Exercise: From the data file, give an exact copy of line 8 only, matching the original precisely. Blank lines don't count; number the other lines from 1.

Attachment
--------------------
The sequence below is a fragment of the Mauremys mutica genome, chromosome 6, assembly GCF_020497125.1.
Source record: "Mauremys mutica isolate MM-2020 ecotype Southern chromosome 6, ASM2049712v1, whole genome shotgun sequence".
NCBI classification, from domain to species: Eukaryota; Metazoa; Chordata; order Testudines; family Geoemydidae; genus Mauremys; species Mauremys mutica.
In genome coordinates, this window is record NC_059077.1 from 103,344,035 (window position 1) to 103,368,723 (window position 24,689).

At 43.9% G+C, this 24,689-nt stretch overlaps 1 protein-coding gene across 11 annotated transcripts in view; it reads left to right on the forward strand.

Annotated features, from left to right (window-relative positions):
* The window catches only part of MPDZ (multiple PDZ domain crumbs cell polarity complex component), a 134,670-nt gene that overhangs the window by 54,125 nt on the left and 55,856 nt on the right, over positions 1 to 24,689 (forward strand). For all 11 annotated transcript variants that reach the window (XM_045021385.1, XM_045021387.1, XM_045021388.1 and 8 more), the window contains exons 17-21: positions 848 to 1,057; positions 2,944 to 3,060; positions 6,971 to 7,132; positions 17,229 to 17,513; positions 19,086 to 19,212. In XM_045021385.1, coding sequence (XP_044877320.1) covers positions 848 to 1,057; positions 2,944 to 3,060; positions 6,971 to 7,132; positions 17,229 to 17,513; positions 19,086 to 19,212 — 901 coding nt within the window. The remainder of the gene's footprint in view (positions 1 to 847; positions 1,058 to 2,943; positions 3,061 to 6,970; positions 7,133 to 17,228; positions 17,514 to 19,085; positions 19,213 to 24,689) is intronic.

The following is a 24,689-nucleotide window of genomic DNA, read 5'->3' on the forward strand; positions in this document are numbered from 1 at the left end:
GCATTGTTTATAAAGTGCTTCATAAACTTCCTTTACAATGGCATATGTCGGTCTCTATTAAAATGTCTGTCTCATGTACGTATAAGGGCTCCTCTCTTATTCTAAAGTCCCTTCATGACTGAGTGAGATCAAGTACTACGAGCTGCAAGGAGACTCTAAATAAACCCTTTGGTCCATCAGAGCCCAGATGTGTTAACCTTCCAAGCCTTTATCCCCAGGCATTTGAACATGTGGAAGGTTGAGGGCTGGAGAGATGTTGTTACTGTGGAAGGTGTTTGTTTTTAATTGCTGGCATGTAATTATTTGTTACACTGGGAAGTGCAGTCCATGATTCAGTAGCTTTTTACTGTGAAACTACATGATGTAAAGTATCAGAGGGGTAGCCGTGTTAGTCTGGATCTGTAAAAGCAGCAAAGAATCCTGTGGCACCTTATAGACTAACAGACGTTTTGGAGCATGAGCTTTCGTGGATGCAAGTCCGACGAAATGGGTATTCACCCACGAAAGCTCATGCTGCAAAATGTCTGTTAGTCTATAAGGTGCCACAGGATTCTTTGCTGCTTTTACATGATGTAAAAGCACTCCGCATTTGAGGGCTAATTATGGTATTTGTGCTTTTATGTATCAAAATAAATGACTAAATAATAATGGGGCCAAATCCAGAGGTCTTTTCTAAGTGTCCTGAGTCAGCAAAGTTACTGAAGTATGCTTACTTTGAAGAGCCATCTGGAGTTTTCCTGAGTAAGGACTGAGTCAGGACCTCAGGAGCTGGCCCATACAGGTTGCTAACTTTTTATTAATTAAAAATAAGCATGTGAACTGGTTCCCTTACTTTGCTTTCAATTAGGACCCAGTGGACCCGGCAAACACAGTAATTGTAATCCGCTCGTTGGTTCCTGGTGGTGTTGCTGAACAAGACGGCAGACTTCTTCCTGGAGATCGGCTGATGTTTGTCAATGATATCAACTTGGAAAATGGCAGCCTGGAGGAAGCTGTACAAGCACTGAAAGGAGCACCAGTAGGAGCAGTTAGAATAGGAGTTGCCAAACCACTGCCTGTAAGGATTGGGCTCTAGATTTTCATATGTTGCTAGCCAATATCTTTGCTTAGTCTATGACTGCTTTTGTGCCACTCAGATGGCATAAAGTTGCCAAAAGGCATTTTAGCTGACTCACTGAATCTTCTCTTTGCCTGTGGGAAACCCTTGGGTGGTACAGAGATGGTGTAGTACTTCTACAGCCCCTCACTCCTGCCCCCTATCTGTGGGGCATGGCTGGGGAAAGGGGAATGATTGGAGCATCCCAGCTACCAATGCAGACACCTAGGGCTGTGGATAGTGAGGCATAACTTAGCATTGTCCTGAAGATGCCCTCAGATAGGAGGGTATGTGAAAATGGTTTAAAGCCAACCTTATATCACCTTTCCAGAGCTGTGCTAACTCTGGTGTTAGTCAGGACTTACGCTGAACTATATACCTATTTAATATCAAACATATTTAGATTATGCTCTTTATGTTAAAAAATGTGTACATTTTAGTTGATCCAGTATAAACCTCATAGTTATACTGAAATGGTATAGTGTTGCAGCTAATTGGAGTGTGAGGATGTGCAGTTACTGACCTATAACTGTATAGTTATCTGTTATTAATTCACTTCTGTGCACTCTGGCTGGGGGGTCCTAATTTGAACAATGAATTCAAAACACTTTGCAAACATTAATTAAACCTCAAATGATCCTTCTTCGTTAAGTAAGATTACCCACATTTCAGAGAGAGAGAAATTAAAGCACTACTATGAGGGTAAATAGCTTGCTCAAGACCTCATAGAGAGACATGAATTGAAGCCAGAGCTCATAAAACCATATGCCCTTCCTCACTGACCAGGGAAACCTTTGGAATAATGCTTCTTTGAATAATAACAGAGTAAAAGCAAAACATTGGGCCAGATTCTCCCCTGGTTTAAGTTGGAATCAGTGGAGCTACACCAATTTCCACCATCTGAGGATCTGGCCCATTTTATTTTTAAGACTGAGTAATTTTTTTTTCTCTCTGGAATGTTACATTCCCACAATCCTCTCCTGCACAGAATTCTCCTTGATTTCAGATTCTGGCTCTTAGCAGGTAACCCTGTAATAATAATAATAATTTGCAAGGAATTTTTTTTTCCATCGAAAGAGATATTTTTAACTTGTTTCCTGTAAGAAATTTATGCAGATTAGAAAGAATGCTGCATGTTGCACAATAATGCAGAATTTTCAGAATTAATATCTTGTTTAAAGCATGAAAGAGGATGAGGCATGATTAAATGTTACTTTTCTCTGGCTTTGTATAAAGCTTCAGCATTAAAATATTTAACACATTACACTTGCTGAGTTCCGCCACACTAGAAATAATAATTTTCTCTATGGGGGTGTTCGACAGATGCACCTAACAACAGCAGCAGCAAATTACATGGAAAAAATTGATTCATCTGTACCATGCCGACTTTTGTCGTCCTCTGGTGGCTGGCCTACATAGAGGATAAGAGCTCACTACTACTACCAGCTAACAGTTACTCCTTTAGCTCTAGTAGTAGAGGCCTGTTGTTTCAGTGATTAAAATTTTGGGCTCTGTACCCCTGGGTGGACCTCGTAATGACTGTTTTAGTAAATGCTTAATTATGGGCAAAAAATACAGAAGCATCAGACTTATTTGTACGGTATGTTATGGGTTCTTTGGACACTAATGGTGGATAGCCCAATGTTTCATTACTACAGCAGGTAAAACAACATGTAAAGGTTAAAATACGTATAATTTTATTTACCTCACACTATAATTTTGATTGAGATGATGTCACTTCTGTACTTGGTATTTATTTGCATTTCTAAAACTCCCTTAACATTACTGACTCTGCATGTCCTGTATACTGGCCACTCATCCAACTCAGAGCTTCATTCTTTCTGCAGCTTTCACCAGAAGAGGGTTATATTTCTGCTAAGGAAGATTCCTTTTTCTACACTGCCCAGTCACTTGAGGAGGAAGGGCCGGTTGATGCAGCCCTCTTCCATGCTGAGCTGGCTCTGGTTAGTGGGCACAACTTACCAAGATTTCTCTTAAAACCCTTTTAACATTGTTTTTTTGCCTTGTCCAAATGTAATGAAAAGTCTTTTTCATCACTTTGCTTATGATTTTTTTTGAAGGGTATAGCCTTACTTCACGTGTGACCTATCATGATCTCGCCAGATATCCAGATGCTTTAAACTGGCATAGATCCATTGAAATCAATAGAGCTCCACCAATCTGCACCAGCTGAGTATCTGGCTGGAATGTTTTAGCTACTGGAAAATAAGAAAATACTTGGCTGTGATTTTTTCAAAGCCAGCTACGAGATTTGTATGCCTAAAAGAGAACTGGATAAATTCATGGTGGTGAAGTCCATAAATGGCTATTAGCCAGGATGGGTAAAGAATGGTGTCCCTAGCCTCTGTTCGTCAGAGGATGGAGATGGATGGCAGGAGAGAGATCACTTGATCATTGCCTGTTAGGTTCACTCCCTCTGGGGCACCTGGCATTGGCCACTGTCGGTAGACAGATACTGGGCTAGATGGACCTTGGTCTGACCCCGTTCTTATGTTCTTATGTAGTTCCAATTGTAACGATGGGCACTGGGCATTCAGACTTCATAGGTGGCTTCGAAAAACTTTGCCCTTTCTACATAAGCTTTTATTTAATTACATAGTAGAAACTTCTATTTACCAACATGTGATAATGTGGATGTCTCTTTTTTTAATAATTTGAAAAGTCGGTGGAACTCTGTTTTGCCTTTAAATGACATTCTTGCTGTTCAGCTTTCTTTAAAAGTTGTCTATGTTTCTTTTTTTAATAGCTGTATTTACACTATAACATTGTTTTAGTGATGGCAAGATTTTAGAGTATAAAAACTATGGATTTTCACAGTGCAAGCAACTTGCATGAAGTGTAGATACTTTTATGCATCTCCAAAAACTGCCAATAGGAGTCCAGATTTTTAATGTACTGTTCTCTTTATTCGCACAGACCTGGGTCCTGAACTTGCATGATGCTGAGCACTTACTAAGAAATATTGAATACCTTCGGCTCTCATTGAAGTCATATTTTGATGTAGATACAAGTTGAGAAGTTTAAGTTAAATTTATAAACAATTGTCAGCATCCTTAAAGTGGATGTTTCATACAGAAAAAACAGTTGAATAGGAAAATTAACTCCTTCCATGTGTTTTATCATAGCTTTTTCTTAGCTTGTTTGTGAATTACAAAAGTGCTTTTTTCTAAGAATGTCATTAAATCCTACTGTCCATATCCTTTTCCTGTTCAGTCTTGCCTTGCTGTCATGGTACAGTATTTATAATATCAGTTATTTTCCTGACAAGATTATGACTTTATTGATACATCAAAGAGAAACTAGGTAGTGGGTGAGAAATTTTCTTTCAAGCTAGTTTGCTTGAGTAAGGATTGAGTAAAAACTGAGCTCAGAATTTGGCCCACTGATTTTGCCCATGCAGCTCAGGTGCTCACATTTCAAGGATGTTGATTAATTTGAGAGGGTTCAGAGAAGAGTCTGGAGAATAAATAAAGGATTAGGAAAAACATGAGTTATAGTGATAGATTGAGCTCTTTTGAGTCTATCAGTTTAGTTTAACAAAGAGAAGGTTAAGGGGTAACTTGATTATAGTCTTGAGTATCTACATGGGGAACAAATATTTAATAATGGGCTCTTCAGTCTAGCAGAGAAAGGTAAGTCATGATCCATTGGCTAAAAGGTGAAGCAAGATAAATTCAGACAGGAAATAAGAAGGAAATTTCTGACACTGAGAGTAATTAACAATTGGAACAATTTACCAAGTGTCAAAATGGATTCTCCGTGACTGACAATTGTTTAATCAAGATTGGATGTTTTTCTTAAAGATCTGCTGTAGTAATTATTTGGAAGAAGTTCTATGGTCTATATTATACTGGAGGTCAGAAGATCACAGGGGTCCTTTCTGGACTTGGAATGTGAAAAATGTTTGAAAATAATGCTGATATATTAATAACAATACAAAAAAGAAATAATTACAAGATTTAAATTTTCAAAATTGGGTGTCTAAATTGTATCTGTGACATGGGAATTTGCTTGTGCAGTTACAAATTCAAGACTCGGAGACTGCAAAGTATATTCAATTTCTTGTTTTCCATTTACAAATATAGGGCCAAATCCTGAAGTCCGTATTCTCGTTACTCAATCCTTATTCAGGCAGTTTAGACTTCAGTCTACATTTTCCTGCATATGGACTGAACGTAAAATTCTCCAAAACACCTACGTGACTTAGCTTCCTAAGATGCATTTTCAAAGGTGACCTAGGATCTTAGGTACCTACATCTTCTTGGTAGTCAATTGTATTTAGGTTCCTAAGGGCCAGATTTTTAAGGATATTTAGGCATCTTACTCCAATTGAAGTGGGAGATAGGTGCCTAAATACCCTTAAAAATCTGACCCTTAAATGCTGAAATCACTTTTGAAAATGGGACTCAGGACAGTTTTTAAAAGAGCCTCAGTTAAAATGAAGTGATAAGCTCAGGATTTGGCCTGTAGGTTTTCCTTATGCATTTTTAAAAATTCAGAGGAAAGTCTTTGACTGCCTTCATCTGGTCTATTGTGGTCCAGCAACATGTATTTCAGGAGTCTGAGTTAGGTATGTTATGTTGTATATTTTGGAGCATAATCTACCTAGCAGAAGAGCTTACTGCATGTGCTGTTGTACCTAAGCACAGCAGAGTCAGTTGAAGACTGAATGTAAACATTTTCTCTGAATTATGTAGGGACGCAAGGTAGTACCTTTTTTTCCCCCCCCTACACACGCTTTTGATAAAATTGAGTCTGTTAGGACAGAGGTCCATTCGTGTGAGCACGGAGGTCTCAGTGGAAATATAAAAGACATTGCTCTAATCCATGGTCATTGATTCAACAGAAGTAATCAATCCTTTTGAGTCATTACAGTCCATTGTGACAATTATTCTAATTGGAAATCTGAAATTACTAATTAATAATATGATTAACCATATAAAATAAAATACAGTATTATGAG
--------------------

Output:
The following is a 24,689-nucleotide window of genomic DNA, read 5'->3' on the forward strand; positions in this document are numbered from 1 at the left end: